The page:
STUART, MOSES (1780–1852), American biblical scholar, was born in Wilton, Connecticut, on the 26th of March 1780. He was reared on a farm; graduated with highest honours at Yale in 1799; in 1802 was admitted to the Connecticut bar, and was appointed a tutor at Yale, where he remained for two years; and in 1806 became pastor of the Centre (Congregational) Church of New Haven. In 1810 he was appointed professor of sacred literature in the Andover Theological Seminary, organized in 1808. Here he succeeded Eliphalet Pearson (1752–1826), the first preceptor of the Phillips (Andover) Academy and in 1786–1806 professor of Hebrew and Oriental languages at Harvard. Stuart himself then knew hardly more than the elements of Hebrew and not very much more Greek than Hebrew; in 1810–1812 he prepared for the use of his students a Hebrew grammar which they copied day by day from his manuscript; in 1813 he printed his Grammar, which appeared in an enlarged form, "with a copious syntax and praxis," in 1821, and was republished in England by Dr Pusey in 1831. He gradually made the acquaintance of German works in hermeneutics, first Schleusner, Seiler and Gesenius, and taught himself German, arousing much suspicion and distrust among his colleagues by his unusual studies. But his recognition soon came, partly as a result of his Letter to Dr Charming on the Subject of Religious Liberty (1830), but more largely through the growing favour shown to German philology and critical methods. In 1848 he resigned his chair at Andover. He died in Andover on the 4th of January 1852. He has been called the " father of exegetical studies in America." He contributed largely by his teaching to the renewal of foreign missionary zeal—of his 1500 students more than 100 became foreign missionaries, among them such skilled translators as Adoniram Judson, Elias Riggs and William G. Schauffler.
Among his more important publications were: Winer's Greek Grammar of the New Testament (1825), with Edward Robinson; Commentary on the Epistle to the Hebrews (1827–1828); Commentary on the Epistle to the Romans (1832); Commentary on the Apocalypse (1845); Miscellanies (1846); Gesenius's Hebrew Grammar (1846), a version which involved Stuart in a long controversy with T. J. Conant, the earlier, and possibly more scholarly, translator of Gesenius; Commentary on Ecclesiastes (1851), and Commentary on the Book of Proverbs (1852).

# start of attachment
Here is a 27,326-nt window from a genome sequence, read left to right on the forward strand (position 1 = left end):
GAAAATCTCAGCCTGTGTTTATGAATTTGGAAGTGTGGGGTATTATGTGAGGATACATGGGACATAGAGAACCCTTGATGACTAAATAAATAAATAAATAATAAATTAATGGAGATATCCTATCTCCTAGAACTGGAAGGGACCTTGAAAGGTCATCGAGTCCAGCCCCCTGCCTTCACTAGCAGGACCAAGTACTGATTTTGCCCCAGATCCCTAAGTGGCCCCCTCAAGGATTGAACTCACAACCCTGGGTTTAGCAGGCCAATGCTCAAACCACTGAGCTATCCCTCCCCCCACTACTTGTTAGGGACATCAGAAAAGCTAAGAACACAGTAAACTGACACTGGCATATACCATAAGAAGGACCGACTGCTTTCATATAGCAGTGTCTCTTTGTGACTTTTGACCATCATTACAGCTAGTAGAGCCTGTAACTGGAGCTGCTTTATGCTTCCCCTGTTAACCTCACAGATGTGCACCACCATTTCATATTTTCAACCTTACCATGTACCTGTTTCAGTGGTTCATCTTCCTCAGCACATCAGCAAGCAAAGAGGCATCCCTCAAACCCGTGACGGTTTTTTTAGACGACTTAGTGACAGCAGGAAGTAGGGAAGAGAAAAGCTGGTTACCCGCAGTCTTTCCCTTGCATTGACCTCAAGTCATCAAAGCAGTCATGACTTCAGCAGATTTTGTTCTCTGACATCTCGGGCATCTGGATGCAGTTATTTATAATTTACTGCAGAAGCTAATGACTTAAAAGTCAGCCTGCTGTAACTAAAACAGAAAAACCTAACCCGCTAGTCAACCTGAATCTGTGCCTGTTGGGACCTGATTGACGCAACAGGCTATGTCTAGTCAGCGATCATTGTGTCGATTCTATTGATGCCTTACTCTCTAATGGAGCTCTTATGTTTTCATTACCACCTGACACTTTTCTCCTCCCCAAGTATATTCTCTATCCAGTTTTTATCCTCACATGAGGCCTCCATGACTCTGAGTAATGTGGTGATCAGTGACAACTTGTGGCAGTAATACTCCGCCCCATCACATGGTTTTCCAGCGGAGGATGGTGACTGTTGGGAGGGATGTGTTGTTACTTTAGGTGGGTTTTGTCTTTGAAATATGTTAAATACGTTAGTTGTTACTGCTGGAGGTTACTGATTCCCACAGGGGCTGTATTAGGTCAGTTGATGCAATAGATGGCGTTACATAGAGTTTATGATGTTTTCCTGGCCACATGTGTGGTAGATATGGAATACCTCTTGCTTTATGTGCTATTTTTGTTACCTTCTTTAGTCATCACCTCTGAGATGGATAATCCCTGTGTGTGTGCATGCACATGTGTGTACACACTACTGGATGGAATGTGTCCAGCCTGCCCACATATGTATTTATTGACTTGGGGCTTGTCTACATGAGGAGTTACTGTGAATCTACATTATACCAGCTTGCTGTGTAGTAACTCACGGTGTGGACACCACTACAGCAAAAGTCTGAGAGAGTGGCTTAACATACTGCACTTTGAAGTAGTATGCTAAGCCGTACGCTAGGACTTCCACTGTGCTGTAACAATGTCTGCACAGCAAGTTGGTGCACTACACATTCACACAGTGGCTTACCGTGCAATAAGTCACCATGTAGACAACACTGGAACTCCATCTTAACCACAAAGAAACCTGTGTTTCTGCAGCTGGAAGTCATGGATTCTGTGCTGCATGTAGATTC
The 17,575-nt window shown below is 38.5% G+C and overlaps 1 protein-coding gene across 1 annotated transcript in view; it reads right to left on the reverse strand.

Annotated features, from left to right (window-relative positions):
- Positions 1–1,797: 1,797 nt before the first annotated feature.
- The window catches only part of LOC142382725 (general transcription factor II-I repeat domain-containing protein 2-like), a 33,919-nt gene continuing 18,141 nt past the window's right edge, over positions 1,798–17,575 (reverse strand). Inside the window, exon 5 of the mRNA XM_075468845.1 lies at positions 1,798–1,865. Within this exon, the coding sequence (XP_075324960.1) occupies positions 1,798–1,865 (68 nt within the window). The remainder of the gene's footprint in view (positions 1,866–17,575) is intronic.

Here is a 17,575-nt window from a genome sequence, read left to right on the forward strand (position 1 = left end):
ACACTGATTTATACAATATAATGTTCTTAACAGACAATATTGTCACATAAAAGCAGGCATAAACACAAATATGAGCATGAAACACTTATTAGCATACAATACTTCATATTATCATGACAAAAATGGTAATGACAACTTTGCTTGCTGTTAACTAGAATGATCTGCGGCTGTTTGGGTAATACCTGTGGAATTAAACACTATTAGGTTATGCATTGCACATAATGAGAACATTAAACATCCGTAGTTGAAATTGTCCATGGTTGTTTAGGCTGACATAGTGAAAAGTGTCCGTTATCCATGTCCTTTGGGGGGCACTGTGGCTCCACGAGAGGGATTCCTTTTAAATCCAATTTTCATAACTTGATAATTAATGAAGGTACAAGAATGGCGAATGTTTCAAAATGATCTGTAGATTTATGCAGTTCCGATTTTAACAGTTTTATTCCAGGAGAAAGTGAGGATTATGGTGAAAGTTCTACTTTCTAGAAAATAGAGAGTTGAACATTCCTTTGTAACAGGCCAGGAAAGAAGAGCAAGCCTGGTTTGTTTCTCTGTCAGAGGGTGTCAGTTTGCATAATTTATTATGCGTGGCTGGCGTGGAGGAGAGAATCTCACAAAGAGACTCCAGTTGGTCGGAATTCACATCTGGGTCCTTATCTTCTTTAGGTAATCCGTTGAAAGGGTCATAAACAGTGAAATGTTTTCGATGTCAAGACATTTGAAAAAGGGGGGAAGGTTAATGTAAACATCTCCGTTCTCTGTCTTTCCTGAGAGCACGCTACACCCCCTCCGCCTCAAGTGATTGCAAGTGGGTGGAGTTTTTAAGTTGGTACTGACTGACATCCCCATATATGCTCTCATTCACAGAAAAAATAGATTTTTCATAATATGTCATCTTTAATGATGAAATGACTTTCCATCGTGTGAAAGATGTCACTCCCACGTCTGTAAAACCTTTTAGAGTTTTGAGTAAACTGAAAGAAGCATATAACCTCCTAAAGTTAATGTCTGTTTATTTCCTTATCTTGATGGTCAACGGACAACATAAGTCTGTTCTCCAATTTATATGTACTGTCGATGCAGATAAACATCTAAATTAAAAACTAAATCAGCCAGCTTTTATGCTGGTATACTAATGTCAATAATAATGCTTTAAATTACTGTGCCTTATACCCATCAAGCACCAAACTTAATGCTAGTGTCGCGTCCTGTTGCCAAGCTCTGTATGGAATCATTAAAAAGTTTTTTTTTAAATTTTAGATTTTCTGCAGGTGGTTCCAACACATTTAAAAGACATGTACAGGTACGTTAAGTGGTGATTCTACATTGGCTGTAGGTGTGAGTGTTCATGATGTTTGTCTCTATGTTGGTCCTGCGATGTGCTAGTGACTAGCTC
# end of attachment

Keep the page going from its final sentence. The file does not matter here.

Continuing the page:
See the memorial sermons by Edwards A. Park (Boston, 1852) and William Adams (New York, 1852).
STUBBS [Stubbe], JOHN (c. 1543–1591), English pamphleteer, was born in Norfolk about 1543. He was educated at Trinity College, Cambridge, and after studying law at Lincoln's Inn, took up his residence at Thelveton, Norfolk. His views were Puritan, and he regarded with disgust the negotiations for a marriage between Queen Elizabeth and the duke of Anjou. In 1579 he put his opinions into a pamphlet entitled The Discoverie of a Gaping Gulf whereinto England is like to be Swallowed by another French Marriage. The circulation of this pamphlet was prohibited, and Stubbs,' his printer, and publisher were tried at Westminster, found guilty, and sentenced to have their right hands cut off. The printer was subsequently pardoned, but in the case of Stubbs and his publisher the sentence was duly carried out. Stubbs protested his loyalty from the first. His right hand having been cut off, he removed his hat with his left, and cried "God Save the Queen!" before fainting away. He was subsequently imprisoned for eighteen months. On being released he continued to write, publishing, among other pamphlets, a reply to Cardinal Allen's Defence of the English Catholics. He died in 1591 at Havre, France, where he seems to have gone to volunteer for military service under Henry of Navarre.
STUBBS [Stubbes], PHILIP (c. 1555–c. 1610), English pamphleteer, was born about 1555. He is reputed to have been a brother or near relation of John Stubbs (q.v.). He was educated at Cambridge arid subsequently at Oxford, but did not take a degree, spending the greater portion of his time travelling about the country. He started writing about 1581, and in 1583 published The Anatomie of Abuses. This consisted of a virulent attack on the manners, customs, amusements and fashions of the period, and is still valuable for its copious information on those matters. In 1591 Stubbs published A Christal Glass for Christian Women, of which at least seven editions were called for, and he followed this with other semi-devotional works. He died, probably, about 1610.
STUBBS, WILLIAM (1825–1901), English historian and bishop of Oxford, son of William Morley Stubbs, solicitor, of Knaresborough, Yorkshire, was born on the 21st of June 1825, and was educated at the Ripon grammar school and Christ Church,